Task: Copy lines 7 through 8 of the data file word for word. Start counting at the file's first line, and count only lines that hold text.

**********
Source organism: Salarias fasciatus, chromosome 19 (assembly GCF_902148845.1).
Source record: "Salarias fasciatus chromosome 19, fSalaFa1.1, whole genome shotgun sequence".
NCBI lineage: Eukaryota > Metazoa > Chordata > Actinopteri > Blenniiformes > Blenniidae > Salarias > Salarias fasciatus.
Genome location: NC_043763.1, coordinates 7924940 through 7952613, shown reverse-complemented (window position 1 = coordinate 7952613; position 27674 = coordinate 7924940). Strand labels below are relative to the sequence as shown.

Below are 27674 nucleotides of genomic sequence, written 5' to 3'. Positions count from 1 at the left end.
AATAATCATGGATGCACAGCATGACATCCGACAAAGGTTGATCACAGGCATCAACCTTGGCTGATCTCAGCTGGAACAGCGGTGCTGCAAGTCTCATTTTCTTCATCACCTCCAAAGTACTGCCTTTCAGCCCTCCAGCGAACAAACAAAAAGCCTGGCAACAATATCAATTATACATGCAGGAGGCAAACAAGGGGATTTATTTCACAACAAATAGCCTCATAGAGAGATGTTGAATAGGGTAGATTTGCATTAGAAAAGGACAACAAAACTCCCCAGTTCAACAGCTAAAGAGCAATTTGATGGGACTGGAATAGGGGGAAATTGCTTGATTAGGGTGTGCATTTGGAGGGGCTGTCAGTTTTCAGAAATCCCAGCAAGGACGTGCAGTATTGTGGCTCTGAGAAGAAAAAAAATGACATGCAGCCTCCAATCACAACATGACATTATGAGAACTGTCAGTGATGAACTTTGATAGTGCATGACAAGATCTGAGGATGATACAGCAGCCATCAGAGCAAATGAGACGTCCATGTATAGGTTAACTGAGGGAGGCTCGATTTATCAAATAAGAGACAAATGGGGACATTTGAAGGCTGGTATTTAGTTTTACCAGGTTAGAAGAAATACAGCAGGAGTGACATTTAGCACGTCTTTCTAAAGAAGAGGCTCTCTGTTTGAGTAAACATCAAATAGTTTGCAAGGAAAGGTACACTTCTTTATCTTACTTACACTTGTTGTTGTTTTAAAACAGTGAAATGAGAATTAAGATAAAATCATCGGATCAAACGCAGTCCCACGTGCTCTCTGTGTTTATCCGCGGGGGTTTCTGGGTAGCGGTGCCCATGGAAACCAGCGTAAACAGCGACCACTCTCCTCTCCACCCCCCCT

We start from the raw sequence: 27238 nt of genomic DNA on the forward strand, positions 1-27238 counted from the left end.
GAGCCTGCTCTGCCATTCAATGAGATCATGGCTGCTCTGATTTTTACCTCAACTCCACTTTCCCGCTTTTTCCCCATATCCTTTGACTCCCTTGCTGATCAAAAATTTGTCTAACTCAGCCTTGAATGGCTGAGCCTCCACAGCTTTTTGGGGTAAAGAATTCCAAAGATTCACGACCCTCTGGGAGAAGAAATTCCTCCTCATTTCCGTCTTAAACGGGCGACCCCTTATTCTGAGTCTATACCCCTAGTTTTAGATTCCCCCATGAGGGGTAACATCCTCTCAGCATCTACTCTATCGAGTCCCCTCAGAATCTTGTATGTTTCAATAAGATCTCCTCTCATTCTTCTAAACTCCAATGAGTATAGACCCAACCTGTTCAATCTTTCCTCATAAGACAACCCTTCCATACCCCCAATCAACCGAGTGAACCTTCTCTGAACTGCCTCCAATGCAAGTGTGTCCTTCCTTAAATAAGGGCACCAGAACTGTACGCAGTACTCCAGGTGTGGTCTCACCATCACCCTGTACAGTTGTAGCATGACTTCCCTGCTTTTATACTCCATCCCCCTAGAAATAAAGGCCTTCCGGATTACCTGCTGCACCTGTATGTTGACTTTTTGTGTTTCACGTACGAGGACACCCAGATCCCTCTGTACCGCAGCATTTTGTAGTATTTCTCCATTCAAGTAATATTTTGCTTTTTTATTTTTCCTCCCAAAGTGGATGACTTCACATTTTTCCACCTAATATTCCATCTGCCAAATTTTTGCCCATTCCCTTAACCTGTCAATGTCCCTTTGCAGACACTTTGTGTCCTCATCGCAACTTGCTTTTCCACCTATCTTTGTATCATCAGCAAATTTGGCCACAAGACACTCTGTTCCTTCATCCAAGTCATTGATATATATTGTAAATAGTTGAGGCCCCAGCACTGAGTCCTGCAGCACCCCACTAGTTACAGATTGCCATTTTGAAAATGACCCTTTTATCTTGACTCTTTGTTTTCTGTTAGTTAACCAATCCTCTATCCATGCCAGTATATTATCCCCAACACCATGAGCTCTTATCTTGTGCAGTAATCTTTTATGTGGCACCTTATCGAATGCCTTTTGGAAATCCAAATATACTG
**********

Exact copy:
We start from the raw sequence: 27238 nt of genomic DNA on the forward strand, positions 1-27238 counted from the left end.
GAGCCTGCTCTGCCATTCAATGAGATCATGGCTGCTCTGATTTTTACCTCAACTCCACTTTCCCGCTTTTTCCCCATATCCTTTGACTCCCTTGCTGATCAAAAATTTGTCTAACTCAGCCTTGAATGGCTGAGCCTCCACAGCTTTTTGGGGTAAAGAATTCCAAAGATTCACGACCCTCTGGGAGAAGAAATTCCTCCTCATTTCCGTCTTAAACGGGCGACCCCTTATTCTGAGTCTATACCCCTAGTTTTAGATTCCCCCATGAGGGGTAACATCCTCTCAGCATCTACTCTATCGAGTCCCCTCAGAATCTTGTATGTTTCAATAAGATCTCCTCTCATTCTTCTAAACTCCAATGAGTATAGACCCAACCTGTTCAATCTTTCCTCATAAGACAACCCTTCCATACCCCCAATCAACCGAGTGAACCTTCTCTGAACTGCCTCCAATGCAAGTGTGTCCTTCCTTAAATAAGGGCACCAGAACTGTACGCAGTACTCCAGGTGTGGTCTCACCATCACCCTGTACAGTTGTAGCATGACTTCCCTGCTTTTATACTCCATCCCCCTAGAAATAAAGGCCTTCCGGATTACCTGCTGCACCTGTATGTTGACTTTTTGTGTTTCACGTACGAGGACACCCAGATCCCTCTGTACCGCAGCATTTTGTAGTATTTCTCCATTCAAGTAATATTTTGCTTTTTTATTTTTCCTCCCAAAGTGGATGACTTCACATTTTTCCACCTAATATTCCATCTGCCAAATTTTTGCCCATTCCCTTAACCTGTCAATGTCCCTTTGCAGACACTTTGTGTCCTCATCGCAACTTGCTTTTCCACCTATCTTTGTATCATCAGCAAATTTGGCCACAAGACACTCTGTTCCTTCATCCAAGTCATTGATATATATTGTAAATAGTTGAGGCCCCAGCACTGAGTCCTGCAGCACCCCACTAGTTACAGATTGCCATTTTGAAAATGACCCTTTTATCTTGACTCTTTGTTTTCTGTTAGTTAACCAATCCTCTATCCATGCCAGTATATTATCCCCAACACCATGAGCTCTTATCTTGTGCAGTAATCTTTTATGTGGCACCTTATCGAATGCCTTTTGGAAATCCAAATATACTG